It extends along the northern end of the Uruguay River, covering the departments of Artigas, Paysandú and Salto.
According to statistics provided by INAVI, in 2022, the region had 30 vineyards. The department with the most vineyards was Paysandú, with 17 vineyards distributed over 108 hectares. On the other hand, the department with the fewest vineyards was Artigas, with only one vineyard covering 2 hectares.
The North Litoral wine region extends along the northern end of the Uruguay River, and emcompasses the departments of Artigas, Paysandú and Salto
Litoral Norte enjoys a temperate climate. This is due to the influence of the Uruguay River, which acts as a temperature moderator.
The soils in the Litoral Norte wine region are characterized by good depth and are composed of sandstone, while the lower layer is basalt.
Because the wine industry in Uruguay is relatively young, the Litoral Norte region does not yet have regional sustainability programs. However, it does receive incentives from a national program focused on the production of certified grapes: the Sustainable Viticulture Program, developed by the National Institute of Viticulture (INAVI).
This program seeks to guarantee both the origin and traceability of the grapes used for wine production, to ensure that all grapes are produced using sustainable practices.
Among the practices assessed by this program are:
It should be clarified that this program also certifies wineries, although it only assesses whether or not grapes from certified vineyards are used.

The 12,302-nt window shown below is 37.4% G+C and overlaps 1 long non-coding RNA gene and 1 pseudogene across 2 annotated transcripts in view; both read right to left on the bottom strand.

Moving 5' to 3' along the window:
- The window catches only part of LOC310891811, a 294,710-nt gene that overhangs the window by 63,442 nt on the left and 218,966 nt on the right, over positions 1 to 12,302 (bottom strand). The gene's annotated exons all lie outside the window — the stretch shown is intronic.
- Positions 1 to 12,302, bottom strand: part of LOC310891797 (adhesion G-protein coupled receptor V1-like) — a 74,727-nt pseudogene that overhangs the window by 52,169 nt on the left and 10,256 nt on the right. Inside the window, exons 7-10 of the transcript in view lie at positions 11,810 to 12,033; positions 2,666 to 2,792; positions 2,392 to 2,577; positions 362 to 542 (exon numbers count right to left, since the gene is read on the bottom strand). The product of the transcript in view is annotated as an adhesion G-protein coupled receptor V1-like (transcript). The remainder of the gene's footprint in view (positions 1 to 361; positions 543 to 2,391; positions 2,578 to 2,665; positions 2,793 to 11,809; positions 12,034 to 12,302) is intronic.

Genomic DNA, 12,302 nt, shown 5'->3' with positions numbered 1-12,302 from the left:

Most Planted Red Grapes Varieties: Tannat, Cabernet Sauvignon
Most Planted White Grapes Varieties: Ugni Blanc
The signature wines of the region are Tannat and Ugni Blanc
In the case of Tannat, it is the most popular red wine in Uruguay, and is consumed mainly as a single varietal. While the younger examples have an intense violet color, with marked tannins and a fruitier aromatic profile, this type of wine also ages very well. Thus, it is possible to achieve wines with softer tannins, and much more elegant.
On the other hand, Ugni Blanc wines are very productive not only because the grapes have a high yield, but also because they have a flavor and aroma profile very reminiscent of lemon or grapefruit. In addition, their moderate to high acidity level makes Ugni Blanc wines very refreshing.
The Northern Litoral has a very interesting history of wine production. It all began at the end of the 19th century, when the family of the French-basque Pascual Harriague settled in what is now known as the region of San Antonio Chico, in Salto. There, Harriague introduced the first varieties of what today is one of the key varieties for wine production in Uruguay: Tannat.
However, in 1898 the phylloxera plague hit Uruguay's wine industry hard, and of course the Litoral Norte region was no exception. However, after years of hard work, the region managed to recover thanks to the introduction of American varieties resistant to phylloxera. This allowed the region to continue to develop to this day, always with the Tannat variety as its flagship, but also with other varieties very present, such as the Merlot grape, which in 2021 in Paysandú represented 2.1% of the total cultivated area in Uruguay.